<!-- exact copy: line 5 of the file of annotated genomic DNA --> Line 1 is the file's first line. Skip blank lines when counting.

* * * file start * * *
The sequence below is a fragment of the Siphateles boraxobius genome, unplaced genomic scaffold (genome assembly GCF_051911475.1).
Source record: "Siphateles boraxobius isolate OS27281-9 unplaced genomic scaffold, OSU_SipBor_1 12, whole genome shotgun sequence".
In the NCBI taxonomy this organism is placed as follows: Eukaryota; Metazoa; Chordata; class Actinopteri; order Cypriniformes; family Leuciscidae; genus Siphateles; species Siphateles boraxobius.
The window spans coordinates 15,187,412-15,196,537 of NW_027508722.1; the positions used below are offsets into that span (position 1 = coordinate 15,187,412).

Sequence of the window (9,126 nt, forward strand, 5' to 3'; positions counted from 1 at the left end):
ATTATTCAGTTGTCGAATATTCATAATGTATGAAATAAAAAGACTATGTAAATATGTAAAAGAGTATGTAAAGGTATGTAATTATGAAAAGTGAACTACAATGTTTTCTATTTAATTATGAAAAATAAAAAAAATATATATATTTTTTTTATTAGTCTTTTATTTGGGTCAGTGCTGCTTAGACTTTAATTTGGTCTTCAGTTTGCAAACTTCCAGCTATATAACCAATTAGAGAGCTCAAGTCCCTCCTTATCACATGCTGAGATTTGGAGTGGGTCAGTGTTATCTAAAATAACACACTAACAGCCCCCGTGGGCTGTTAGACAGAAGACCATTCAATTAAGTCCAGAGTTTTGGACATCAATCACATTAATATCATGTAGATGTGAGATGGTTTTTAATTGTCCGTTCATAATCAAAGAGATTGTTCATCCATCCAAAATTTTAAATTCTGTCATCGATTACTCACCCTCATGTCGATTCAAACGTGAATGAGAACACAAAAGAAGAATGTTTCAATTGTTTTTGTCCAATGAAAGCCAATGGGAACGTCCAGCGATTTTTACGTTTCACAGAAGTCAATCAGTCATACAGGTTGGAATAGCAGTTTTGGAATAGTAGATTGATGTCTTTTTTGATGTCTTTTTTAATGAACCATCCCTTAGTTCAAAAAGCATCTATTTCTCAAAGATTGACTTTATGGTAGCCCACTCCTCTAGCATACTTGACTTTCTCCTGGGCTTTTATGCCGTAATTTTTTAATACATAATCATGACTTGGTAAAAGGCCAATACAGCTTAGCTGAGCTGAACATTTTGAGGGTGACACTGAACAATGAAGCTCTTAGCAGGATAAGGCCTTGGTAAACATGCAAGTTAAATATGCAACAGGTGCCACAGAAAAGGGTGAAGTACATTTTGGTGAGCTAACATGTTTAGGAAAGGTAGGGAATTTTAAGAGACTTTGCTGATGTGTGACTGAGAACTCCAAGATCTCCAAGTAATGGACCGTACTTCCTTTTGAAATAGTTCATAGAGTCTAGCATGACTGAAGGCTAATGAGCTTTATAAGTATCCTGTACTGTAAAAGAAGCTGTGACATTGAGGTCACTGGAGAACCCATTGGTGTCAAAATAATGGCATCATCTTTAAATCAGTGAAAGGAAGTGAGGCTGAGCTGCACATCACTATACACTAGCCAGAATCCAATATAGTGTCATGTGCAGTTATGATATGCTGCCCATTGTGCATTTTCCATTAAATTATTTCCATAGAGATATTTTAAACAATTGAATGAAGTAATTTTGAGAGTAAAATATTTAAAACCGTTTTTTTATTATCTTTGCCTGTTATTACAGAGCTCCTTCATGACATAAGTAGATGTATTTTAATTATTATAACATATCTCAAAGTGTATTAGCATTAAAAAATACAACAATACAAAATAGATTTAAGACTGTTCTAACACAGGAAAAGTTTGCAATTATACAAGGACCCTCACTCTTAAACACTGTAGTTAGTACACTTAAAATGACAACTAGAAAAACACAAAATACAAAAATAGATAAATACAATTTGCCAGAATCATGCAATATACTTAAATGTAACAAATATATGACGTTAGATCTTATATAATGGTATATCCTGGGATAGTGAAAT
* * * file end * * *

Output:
Sequence of the window (9,126 nt, forward strand, 5' to 3'; positions counted from 1 at the left end):